For most people, visual arrangement of information and presentation is a shared language. Whether we identify as “visual people” or not, it’s usually quicker and easier for us to conceptualize information quickly with a pie chart than to sift it out of a page of text. In running a business, you can use this same concept to leverage more productivity and efficiency from both yourself and your employees. In order to make your company a lean operation, consider the following ways to integrate visual management into your business model.
Safety Scoreboard Example
Setup a “scoreboard” in the office in a place that’s easily visible to everyone, this can be a whiteboard, a large flat screen TV, or even a wall written on with dry erase markers – use your imagination. Your scoreboard should keep track of various goals and deadlines that are important to your company. Be sure to include both long and short term objectives, and separate these – organize your scoreboard in a way that will make sense to those looking at it, and make sure information can be conveyed at a glance.
What to Include
First of all, make sure that employees can get an overview of the current situation. It’s important to know where everything stands. Before knowing what you have left to accomplish, everyone has to know what’s been done. This can also help eliminate redundancy if someone is spending time on something that is either already done or being done, and just didn’t know it.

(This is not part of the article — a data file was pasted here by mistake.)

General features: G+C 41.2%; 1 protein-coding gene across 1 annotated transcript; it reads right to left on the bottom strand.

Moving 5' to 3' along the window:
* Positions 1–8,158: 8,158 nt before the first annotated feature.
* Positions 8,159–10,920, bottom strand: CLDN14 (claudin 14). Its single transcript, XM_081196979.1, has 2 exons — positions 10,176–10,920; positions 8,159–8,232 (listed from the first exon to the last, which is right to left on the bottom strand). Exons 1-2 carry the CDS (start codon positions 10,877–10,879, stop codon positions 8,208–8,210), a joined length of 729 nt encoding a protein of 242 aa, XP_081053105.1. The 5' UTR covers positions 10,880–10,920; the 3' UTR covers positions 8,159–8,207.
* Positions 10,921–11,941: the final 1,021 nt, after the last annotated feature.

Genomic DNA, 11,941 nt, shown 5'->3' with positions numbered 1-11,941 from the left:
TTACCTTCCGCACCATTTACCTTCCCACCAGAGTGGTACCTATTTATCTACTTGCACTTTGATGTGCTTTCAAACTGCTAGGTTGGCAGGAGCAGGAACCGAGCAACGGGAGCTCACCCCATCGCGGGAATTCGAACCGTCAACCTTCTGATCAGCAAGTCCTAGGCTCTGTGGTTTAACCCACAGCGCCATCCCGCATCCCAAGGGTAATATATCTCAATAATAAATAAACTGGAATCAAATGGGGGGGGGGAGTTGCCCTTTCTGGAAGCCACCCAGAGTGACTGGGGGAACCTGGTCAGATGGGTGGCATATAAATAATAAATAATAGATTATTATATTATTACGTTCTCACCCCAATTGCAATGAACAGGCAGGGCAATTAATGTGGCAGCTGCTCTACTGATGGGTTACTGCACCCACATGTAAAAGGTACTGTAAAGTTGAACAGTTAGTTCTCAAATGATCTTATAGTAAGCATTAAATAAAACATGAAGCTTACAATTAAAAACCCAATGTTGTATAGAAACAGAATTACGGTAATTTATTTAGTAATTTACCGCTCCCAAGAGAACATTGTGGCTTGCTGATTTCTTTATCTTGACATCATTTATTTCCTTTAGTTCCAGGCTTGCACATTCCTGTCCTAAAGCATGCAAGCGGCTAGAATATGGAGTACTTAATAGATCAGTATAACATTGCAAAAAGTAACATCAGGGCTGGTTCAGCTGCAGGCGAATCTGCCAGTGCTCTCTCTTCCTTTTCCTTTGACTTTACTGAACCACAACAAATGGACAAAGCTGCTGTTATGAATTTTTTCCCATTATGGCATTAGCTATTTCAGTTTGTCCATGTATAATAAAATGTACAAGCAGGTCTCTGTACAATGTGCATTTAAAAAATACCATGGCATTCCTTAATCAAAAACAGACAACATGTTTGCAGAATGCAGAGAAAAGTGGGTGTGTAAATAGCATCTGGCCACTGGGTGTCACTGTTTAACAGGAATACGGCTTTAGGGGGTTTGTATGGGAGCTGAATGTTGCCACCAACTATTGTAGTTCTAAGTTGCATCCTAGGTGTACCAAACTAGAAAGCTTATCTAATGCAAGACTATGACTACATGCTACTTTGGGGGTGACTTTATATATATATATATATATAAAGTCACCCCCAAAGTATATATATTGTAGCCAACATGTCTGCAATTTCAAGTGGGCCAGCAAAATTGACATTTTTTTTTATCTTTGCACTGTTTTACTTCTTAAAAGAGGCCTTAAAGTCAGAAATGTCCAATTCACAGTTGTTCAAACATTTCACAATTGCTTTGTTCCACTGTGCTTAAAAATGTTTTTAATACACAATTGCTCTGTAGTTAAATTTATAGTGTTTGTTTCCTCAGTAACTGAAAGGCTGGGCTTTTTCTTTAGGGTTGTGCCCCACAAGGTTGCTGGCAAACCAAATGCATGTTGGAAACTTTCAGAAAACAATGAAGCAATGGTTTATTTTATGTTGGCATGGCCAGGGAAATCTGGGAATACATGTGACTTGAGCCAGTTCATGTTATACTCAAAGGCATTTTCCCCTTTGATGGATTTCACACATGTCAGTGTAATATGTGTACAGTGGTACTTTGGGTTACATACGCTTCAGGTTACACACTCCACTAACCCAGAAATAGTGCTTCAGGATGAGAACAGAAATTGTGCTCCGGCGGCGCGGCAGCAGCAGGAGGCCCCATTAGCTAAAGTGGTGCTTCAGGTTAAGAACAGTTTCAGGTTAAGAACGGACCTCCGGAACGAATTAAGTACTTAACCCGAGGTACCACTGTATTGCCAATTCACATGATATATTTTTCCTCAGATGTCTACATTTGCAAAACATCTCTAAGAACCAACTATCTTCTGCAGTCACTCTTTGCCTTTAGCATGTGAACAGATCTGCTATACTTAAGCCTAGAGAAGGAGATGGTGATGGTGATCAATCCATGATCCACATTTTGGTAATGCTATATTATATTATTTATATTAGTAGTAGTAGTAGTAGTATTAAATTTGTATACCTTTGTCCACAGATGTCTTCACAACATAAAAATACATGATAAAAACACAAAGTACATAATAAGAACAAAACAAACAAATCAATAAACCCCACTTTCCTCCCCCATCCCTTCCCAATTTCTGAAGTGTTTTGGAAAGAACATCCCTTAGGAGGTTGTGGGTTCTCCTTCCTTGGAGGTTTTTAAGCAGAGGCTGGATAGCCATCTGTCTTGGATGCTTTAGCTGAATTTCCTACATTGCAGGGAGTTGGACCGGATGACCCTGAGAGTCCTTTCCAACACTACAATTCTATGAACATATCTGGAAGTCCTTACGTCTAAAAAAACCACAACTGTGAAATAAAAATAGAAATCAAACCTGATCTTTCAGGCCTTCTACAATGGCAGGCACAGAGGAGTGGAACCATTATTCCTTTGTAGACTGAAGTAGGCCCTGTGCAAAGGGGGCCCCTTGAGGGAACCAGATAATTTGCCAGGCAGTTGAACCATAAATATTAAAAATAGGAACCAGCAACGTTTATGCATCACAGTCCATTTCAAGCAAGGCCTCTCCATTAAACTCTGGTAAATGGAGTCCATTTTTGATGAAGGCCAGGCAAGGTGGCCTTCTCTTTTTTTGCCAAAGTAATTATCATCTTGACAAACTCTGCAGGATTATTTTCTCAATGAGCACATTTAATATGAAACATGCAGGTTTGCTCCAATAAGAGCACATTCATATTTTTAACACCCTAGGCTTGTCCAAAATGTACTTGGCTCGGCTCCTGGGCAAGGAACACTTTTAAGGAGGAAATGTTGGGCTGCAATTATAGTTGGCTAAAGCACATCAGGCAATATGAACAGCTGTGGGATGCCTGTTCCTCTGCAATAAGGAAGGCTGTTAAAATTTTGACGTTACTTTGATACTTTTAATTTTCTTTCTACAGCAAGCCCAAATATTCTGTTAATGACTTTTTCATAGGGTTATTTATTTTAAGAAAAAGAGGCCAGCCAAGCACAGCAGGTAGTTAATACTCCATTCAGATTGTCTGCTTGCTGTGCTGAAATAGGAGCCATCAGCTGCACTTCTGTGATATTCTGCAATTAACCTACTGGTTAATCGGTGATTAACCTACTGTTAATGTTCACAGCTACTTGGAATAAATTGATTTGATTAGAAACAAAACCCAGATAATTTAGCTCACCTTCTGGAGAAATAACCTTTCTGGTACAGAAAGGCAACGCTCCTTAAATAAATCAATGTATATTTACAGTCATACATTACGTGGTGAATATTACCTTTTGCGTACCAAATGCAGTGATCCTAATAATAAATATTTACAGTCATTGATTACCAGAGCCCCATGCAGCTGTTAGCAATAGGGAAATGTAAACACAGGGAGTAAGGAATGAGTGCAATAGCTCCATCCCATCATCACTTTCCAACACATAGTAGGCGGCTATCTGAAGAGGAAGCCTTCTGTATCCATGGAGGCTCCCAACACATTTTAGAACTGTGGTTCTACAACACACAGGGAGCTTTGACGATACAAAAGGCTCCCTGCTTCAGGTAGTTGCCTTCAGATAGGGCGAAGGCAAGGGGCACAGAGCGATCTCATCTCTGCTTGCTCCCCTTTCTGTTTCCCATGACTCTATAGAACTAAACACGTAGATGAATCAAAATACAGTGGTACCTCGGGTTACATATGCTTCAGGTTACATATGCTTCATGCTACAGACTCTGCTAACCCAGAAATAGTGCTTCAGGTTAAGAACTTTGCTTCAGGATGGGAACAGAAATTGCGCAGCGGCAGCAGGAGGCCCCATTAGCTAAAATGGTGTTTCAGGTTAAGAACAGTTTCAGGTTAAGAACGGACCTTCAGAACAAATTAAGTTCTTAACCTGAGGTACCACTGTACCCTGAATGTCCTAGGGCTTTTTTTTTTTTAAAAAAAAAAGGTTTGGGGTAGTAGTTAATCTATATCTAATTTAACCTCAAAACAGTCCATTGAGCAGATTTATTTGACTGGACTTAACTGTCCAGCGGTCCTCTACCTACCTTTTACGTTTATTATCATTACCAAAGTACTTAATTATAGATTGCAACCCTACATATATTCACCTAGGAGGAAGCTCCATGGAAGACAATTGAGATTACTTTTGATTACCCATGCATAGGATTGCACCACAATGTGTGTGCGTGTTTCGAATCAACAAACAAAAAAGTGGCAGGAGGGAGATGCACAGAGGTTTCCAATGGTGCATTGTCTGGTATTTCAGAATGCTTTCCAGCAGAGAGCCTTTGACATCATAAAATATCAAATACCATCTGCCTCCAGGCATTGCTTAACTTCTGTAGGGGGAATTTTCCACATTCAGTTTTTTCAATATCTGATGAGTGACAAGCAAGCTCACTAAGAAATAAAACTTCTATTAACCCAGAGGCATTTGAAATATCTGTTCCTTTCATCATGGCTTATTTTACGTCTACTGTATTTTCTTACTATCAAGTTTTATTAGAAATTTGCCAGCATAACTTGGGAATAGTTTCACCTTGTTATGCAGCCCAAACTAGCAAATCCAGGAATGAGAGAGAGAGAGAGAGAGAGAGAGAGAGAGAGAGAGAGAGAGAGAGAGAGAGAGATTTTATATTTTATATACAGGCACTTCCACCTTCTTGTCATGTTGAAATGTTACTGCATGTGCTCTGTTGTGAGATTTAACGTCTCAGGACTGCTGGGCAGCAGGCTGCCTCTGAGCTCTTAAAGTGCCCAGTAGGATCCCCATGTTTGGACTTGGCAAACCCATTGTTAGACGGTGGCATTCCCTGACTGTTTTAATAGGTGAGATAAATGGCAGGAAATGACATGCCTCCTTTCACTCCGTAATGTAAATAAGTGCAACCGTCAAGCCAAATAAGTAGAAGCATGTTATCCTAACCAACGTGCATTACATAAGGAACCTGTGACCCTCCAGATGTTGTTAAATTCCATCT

Naturally, knowing what is yet to be done comes next on your scoreboard. This can also be a place to put goals and tangible figures; details that might need a slight bit of analysis (more than a quick glance at the board) are OK to put here, but still keep it simple! Along with goals generally come time-lines, so be sure to include these. This can help you know if you’re ahead of schedule, falling behind, or on an even keel.
Keep your scoreboard current and clean, and you’ll be able to see when abnormalities arise that need addressed. The same concept applies: It’s much easier to see in an organized, visual format when something breaks pattern than when its buried in an Excel spreadsheet or a wall of text. This is not only good for you, but it benefits your employees as well.
It should always be your goal to move your business closer and closer to being as efficient as it can possibly be, also known as a “lean” business model. Visual communication is the bread and butter of efficiency; it’s the quickest language we all learn to speak. Developing structure through memos, written procedures, and the like isn’t necessarily ineffective, but it means you’re bypassing a simpler means of accomplishing the same ends.
Don’t let the methods described here give you tunnel vision. There are lots of other ways to incorporate visual communication into the daily life of an office. What can you come up with?
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